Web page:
By KUNLE Olasanmi, Abuja
Documents tendered before an Abuja Federal High Court by the former Attorney General of the Federation, Mr. Mohammed Bello Adoke in a suit brought against the Attorney General of the Federation (ref. FHC/ABJ/CS/446/2017) seeking to prove his innocence in the $1.1 billion payment to Malabu Oil and Gas Limited, indicate that the federal government, under former President Obasanjo may have mismanaged the revocation of OPL 245 oil block and the eventual settlement agreement reached between the federal government and Malabu Oil and Gas Limited in November, 2006.
According to the documents, an error of judgement by the federal government in the revocation in 2001 of the Oil Prospecting Licence (OPL 245) initially awarded to Malabu Oil and Gas Limited may have created the problem which is yet the most controversial oil industry settlement agreement in Nigeria’s history.
The court documents show that the execution of the $1.1 billion settlement agreement reached in November 2006 and its implementation on April 29, 2011, were done in line with the directive of Obasanjo who had approved the original agreement in 2006.
Adoke, in the documents tendered before the court, insists that the error of judgement by the Obasanjo government which revoked the OPL245 contract in 2001 may have resulted from the poor judgement by the government which effected the revocation of the Malabu contract without taking cognisance of the legal lacuna that had brought embarrassment to the federal government of Nigeria before the matter was eventually settled out of court.
Recall that the allocation of OPL 245 to Malabu was withdrawn and the title deed revoked on July 2, 2001, based on the directive of the then Presidential Adviser on Petroleum and Energy.
Consequently, OPL 245 was put on offer by the federal government and three other companies namely; Chevron, Exxon/Mobil and Shell Nigeria Ultra-Deep (SNUD) were involved in the bid which eventually went to SNUD as the highest bidder with an offer of $210 million as the signature bonus on the oil block which was taken from Malabu Oil and Gas Limited after it made an initial payment of $2,040,000 with a balance of $207,960,000 to be paid.
Despite the initial commitment by Malabu, SNUD received the award to operate OPL 245 from the federal government on May 23, 2002.
Adoke in the documents tendered before the court is seeking to prove that the Obasanjo government may have acted on emotion rather than relying on a point of law in revoking the contract which was awarded to Malabu by the Abacha government in 1998, this setting the stage for protracted and multiple litigations between the federal government and Malabu Oil and Gas Limited which defended its rights to OPL 245 in several law suits in Nigeria and abroad until a settlement agreement was reached in November, 2006 and eventual resolution agreement executed in April, 2011.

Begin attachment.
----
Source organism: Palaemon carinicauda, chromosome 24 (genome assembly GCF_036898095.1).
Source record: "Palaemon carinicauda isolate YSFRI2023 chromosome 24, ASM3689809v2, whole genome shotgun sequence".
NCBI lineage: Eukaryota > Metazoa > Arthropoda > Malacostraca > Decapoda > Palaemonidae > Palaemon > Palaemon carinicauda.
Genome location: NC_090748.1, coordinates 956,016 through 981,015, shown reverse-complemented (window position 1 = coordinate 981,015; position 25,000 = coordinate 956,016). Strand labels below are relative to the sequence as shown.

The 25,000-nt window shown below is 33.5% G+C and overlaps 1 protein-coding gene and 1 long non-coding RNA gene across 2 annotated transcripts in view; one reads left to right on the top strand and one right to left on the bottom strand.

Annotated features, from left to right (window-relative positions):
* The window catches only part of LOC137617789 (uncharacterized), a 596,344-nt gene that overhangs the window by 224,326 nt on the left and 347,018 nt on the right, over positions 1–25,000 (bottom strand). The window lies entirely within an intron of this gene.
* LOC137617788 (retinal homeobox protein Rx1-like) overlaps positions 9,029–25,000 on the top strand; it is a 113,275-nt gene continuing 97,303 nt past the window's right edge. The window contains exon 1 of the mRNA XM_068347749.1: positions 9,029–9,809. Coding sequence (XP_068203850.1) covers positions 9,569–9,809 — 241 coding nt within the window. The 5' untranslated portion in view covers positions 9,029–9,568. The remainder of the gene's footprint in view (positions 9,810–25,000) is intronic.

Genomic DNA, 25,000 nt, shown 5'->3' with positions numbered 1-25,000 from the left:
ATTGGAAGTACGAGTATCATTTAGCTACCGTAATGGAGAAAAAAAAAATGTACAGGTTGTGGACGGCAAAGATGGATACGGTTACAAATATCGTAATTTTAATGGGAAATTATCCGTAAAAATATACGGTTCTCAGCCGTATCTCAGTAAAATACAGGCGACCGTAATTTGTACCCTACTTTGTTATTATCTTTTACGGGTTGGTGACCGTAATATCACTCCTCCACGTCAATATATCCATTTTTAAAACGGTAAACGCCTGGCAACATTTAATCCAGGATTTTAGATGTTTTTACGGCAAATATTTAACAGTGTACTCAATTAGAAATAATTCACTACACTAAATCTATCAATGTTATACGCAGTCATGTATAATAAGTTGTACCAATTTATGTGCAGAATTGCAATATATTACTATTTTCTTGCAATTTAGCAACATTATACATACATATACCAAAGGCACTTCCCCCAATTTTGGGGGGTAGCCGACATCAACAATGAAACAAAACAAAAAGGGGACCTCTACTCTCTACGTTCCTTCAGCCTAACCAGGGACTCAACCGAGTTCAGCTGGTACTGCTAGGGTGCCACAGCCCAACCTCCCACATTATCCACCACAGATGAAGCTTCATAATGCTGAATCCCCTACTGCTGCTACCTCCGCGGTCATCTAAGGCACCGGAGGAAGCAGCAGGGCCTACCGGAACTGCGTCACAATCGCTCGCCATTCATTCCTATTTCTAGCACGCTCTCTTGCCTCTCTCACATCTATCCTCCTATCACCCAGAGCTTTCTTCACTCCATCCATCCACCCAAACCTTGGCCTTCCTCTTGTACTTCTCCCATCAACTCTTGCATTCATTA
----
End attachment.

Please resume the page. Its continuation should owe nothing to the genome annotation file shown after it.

The terms of the Out-of-Court Settlement Agreement between the federal government and Malabu Oil and Gas Limited in 2006 stipulated that Malabu’s rights to OPL 245 were fully restored as though it were never revoked by the federal government.
A report of the Adhoc Committee of the House Representatives on the OPL245 transaction which is among evidence presented by Adoke before the Federal High Court in Abuja reads in part, “At the inception of this administration, the government of the Federal Republic of Nigeria was already bound by the terms of the of the Settlement Agreement of 30th of November, 2006 which had been approved by President Olusegun Obasanjo and the terms of which were in line with the resolution of the House of Representatives that OPL 245 be restored to Malabu.”
The report further said that the decision of the federal ministry Resources to give effect to the settlement agreement which had been confirmed as binding on the Federal Government of Nigeria under Obasanjo as a consent judgement and that the advice received in executing the settlement agreement which includes the role of the former Attorney General and Minister of Justice was in line with the resolution of the House of Representatives on the issue.
The former Justice Minister has approached the federal high court in Abuja, following a case filed against him by the Economic and Financial Crimes Commission (EFCC) in December, 2016, seeking the determination of:
“whether having regard to the provisions of section 5 (1) of the constitution of the Federal Republic of Nigeria, 1999 as amended, the executive powers of the federation are vested in the president to exercise same directly or through a Minister of the Government of the Federation”.
The former Attorney General is also seeking the court to determine whether as a minister of the government of the federation, he could be directed to exercise the executive powers vested in the president … “And whether he could be held personally liable for carrying out the lawful directives and/or implementing the lawful approvals of the president.”
Adoke is therefore seeking a declaration by the federal high court that his involvement in the negotiations leading to the implementation of the settlement agreement dated 30th November, 2006 between Malabu Oil and Gas Limited and the Federal Government of Nigeria as well as the eventual execution of the Oil Block 245 Malabu Resolution Agreement dated 29th April, 2011 between the Federal Government of Nigeria and Malabu Oil and gas Limited was in furtherance of “lawful directives/approval of the President in the exercise of his executive powers.”
The Malabu Settlement Agreement was in line with the terms of the out-of-court settlement entered into by Malabu Oil and Gas Limited and the Federal Government of Nigeria on November 30, 2006 for which the oil company agreed to discontinue all court cases filed against the Federal Government upon the execution of the terms of the Malabu Resolution Agreement.
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